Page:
Frequently when I’m working on an Azure Foundation project, one of the topic that I like to explore is the Azure Subscriptions. These series of blog post will detail all the information that is required to know to architect a very good foundation for your Azure Infrastructure.
Initially a subscription was the administrative security boundary of Microsoft Azure. With the advent of Azure Resource Management (ARM) environment, a subscription now has two administrative models. Azure Service Management (ASM or classic) and Azure Resource Management.
With ARM, the subscription is no longer needed as an administrative boundary. ARM provides a more granular Roles Based Access Control (RBAC) model for assigning administrative rights at the resource level. RBAC is currently being released in stages, 32 new roles have been released and user defined roles is coming in a future release. There will be some complexity during the coexistence of the service management and resource management environments and will need to be carefully considered.
A subscription additionally forms the billing unit. Services charges are accrued to the subscription currently, as part of the new Azure Resource Management model it will be possible to roll up costs to a resource group.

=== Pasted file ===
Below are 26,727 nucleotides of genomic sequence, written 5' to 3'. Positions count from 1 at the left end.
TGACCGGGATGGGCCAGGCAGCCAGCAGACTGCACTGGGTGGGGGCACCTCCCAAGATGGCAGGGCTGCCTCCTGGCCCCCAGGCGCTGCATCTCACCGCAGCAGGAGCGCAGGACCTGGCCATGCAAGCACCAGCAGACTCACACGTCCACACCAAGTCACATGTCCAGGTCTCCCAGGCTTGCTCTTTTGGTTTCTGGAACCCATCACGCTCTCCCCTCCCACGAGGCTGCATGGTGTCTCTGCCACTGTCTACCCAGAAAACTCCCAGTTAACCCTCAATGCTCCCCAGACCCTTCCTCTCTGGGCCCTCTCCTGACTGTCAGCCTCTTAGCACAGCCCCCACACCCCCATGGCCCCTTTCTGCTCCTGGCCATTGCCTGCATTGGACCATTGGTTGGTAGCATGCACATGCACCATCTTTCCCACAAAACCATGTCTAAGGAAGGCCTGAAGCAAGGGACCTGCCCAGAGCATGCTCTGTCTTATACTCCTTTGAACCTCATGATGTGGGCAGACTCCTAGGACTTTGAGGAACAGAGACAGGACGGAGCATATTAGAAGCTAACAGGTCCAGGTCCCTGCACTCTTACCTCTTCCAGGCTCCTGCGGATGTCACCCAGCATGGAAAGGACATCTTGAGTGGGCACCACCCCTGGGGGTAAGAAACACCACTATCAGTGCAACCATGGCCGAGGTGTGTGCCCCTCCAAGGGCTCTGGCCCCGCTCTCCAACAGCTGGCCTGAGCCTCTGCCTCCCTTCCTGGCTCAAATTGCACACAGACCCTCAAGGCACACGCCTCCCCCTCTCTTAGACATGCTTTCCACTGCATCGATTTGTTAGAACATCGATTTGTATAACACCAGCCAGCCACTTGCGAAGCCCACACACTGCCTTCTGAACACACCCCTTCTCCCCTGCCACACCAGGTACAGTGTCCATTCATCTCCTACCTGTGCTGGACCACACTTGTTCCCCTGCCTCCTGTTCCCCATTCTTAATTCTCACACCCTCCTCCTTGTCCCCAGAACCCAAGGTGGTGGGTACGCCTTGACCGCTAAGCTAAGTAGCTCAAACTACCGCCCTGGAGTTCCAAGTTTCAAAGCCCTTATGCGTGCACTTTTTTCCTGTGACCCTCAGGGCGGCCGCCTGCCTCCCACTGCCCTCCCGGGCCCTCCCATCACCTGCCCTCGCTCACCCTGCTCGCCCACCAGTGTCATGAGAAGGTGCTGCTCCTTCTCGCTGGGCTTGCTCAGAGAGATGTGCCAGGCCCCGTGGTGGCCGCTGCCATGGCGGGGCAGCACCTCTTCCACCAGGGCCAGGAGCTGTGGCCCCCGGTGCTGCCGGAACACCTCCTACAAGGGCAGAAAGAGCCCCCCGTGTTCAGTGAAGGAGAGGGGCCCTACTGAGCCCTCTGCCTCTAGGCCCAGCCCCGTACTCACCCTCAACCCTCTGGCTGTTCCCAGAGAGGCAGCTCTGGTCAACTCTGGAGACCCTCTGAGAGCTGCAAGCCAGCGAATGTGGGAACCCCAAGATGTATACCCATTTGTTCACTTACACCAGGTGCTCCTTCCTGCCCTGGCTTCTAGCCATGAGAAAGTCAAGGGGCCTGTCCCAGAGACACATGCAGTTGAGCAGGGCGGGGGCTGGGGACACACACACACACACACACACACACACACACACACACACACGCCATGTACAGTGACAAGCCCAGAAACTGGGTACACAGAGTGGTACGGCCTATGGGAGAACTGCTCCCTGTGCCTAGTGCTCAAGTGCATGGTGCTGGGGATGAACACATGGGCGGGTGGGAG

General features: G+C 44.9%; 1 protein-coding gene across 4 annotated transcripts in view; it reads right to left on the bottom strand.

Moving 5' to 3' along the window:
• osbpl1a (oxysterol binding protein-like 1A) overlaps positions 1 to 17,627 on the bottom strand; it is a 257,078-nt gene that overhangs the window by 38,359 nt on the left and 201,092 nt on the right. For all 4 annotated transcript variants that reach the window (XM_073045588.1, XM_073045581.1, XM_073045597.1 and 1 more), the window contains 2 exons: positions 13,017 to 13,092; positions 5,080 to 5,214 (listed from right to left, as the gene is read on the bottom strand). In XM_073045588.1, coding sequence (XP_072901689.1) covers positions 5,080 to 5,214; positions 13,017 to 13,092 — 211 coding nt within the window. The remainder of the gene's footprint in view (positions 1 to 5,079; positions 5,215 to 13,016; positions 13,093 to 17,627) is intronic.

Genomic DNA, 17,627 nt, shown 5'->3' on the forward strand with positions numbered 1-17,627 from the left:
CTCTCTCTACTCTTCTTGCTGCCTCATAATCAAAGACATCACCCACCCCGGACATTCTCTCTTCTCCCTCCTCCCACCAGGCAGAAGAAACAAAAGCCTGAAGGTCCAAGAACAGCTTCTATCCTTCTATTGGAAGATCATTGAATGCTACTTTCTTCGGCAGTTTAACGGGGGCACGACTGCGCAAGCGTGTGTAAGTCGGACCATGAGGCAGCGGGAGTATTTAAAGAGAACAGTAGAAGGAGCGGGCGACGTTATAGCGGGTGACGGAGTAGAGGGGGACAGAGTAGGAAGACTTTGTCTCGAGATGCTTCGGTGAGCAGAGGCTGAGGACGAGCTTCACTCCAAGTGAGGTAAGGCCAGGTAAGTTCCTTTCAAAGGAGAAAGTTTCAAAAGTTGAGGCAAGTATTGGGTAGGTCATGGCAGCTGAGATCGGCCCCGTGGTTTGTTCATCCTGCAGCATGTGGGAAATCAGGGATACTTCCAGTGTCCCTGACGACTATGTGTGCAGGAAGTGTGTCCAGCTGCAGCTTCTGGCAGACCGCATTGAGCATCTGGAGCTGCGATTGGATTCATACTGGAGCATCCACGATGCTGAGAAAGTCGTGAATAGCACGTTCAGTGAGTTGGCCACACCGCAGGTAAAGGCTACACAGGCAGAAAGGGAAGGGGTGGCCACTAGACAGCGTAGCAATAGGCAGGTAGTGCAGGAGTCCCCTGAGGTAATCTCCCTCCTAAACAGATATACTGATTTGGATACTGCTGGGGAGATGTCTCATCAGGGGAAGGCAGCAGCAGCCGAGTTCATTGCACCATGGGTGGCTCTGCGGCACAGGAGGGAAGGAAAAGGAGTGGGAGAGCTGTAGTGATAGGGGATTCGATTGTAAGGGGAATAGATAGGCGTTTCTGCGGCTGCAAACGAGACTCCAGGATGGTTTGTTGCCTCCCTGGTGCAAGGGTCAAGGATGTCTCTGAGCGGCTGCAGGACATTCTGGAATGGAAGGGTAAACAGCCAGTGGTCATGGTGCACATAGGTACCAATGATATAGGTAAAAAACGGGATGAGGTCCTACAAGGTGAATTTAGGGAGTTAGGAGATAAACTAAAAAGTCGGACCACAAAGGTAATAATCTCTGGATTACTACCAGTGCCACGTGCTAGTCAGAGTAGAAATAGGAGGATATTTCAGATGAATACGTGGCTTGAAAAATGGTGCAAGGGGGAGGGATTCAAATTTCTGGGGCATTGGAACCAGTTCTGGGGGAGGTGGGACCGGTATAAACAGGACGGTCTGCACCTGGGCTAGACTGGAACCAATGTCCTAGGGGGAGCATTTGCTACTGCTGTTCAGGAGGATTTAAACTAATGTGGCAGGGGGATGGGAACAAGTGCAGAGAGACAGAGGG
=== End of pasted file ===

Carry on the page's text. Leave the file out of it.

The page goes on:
A standard naming convention for Azure resource object types can be used to manage billing across projects teams, business units, or other desired view.
A logical limit of scale by which resources can be allocated, these limits include both hard and soft caps of various resource types (like 10,000 compute cores /subscription) and are changing as capacity and capabilities are updated within Azure.
Scalability will continue to be a function of subscriptions and therefore is a key element to understand how the Subscription strategy will account for growth as consumption increases.
So, Subscriptions are…
- Administrative security boundary
- Support RBAC delegation
- A billing unit
- Logical limit of scale
- The First BIg container that you create
Although, there are some considerations that we might have to take into account:
- Subscriptions do not cost anything
- Each subscription has its own admins, although a single account can be an admin in multiple subscriptions
- Are global